Second, Mastodon lists…don’t really thrill me. You can only add a person to a list if you follow them. I do partly use Twitter’s lists to give me easier access to people who I follow whose posts I don’t want to miss. However, I also use several lists as a kind of parallel timeline, people who I don’t want to follow in general, but occasionally have something interesting to say.

Most people who use Twitter’s lists seem to use them for harassment, though, so I’ll accept the substandard feature to disrupt their garbage.

Self-Verify, If Appropriate

If you have some official status somewhere, or publish your own work—like I do, here on the blog—then you might want to make it clear that the “official you” runs your Mastodon account. However, you’ll need some technical knowledge, here.

To make this work, head over to Mastodon’s Preferences, then click on Profile, and Appearance. Near the bottom of that page, you’ll see some inputs with the useless-sounding label of “Profile metadata.” Despite the lousy name, you use them to identify yourself across the Internet. For example, the top line of my “metadata” says that I have a “Personal Website” (type that into the left-hand column) of https://john.colagioia.net (in the right-hand column).

Then, to the right of the “metadata” list, you should see a section labeled “Verification.” That includes some HTML code that you can copy to the webpage(s) that you listed as metadata.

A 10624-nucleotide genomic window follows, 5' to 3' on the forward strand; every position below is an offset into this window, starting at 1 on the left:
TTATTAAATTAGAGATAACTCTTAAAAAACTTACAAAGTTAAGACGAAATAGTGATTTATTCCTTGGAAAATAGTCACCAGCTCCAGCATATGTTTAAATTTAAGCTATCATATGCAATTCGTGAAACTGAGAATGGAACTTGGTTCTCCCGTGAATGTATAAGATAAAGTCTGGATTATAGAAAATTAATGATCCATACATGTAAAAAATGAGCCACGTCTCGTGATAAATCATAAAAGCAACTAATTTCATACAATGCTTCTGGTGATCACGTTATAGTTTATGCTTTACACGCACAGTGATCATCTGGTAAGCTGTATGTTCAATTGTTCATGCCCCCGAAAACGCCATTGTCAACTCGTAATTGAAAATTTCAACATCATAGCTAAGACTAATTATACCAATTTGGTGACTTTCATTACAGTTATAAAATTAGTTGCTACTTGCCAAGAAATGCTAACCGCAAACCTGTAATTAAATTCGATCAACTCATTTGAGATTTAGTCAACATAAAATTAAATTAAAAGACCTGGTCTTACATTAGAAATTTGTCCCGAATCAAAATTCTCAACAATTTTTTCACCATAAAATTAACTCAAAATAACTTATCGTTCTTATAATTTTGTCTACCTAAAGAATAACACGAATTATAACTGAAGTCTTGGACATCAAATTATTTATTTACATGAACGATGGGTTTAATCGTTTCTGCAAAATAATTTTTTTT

Once you have that set up, the webpage will show up on your profile, highlighted in green with a checkmark. For example, my profile points you to my personal website, here, so that you can confirm that the same person (me) runs my account and my website.

This doesn’t take the place of (hypothetical, non-broken) Twitter verification, because a curious user needs to check your profile and verify that the website says what you claim that it says, but it does give you some control and legitimacy.

You can also use the metadata for smaller details like your preference in pronouns, should people talk about you.

The Techie Solution

Update, 2022 December 07: This section didn’t appear in prior versions of the post.

You can also identify yourself with an encryption key, if you don’t have a website. It takes a bit more work, especially if you haven’t used public-key encryption before, but I followed Seth Kenlon’s 6 Steps to Get Verified on Mastodon with Encrypted Keys, and it worked fine on the first try.

If this seems confusing to you, public-key encryption works by having people generate two “keys,” one that you keep private and one that you publish. They work opposite to each other, so that encryption and decryption use the same process, with different keys.

It dramatically oversimplifies the work involved, but imagine if your encryption scheme multiplied a numerical message by the key. If you have keys of 2 and 0.5, then those would allow one person to encrypt the message and the other to decrypt it, or the reverse. You can then publish one key, and keep the other secret. Anybody who knows you can then read messages that you publish (“sign”) with your key. People can also encrypt messages that only you can read.

Here, you publish a key so that people can identify your Mastodon account.

In any case, note that the final steps look a lot like the process for a website: After you upload your information, you point at it in your profile’s “metadata.”

In the Future…

Better verification would probably come from running your own server with a well-known domain name. Specifically, while a validated link in a profile doesn’t do much for realizing that the person’s claimed identity matches their actual identity, you can probably trust that someone whose handle comes from a major media outlet or government agency actually has a connection with that organization, and people would see that information in each post.